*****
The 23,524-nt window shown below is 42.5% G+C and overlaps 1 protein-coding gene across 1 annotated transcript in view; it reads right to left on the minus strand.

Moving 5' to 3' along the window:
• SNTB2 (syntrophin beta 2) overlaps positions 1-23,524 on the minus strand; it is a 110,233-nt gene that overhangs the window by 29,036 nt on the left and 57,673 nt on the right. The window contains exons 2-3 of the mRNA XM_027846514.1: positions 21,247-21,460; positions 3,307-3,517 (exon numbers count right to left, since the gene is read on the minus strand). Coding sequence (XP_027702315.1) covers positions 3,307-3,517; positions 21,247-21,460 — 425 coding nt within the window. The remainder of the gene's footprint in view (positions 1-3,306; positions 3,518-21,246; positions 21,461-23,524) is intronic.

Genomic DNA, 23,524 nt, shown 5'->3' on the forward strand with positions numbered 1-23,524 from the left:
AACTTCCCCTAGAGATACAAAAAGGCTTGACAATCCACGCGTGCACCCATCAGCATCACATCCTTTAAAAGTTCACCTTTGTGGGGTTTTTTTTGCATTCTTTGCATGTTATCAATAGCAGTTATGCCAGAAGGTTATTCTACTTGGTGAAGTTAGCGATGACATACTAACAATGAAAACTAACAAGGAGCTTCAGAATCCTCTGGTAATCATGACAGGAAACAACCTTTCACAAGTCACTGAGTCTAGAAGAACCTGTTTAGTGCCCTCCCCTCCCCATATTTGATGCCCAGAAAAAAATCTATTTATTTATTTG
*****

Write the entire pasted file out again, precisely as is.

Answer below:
The 23,524-nt window shown below is 42.5% G+C and overlaps 1 protein-coding gene across 1 annotated transcript in view; it reads right to left on the minus strand.

Moving 5' to 3' along the window:
• SNTB2 (syntrophin beta 2) overlaps positions 1-23,524 on the minus strand; it is a 110,233-nt gene that overhangs the window by 29,036 nt on the left and 57,673 nt on the right. The window contains exons 2-3 of the mRNA XM_027846514.1: positions 21,247-21,460; positions 3,307-3,517 (exon numbers count right to left, since the gene is read on the minus strand). Coding sequence (XP_027702315.1) covers positions 3,307-3,517; positions 21,247-21,460 — 425 coding nt within the window. The remainder of the gene's footprint in view (positions 1-3,306; positions 3,518-21,246; positions 21,461-23,524) is intronic.

Genomic DNA, 23,524 nt, shown 5'->3' on the forward strand with positions numbered 1-23,524 from the left:
AACTTCCCCTAGAGATACAAAAAGGCTTGACAATCCACGCGTGCACCCATCAGCATCACATCCTTTAAAAGTTCACCTTTGTGGGGTTTTTTTTGCATTCTTTGCATGTTATCAATAGCAGTTATGCCAGAAGGTTATTCTACTTGGTGAAGTTAGCGATGACATACTAACAATGAAAACTAACAAGGAGCTTCAGAATCCTCTGGTAATCATGACAGGAAACAACCTTTCACAAGTCACTGAGTCTAGAAGAACCTGTTTAGTGCCCTCCCCTCCCCATATTTGATGCCCAGAAAAAAATCTATTTATTTATTTG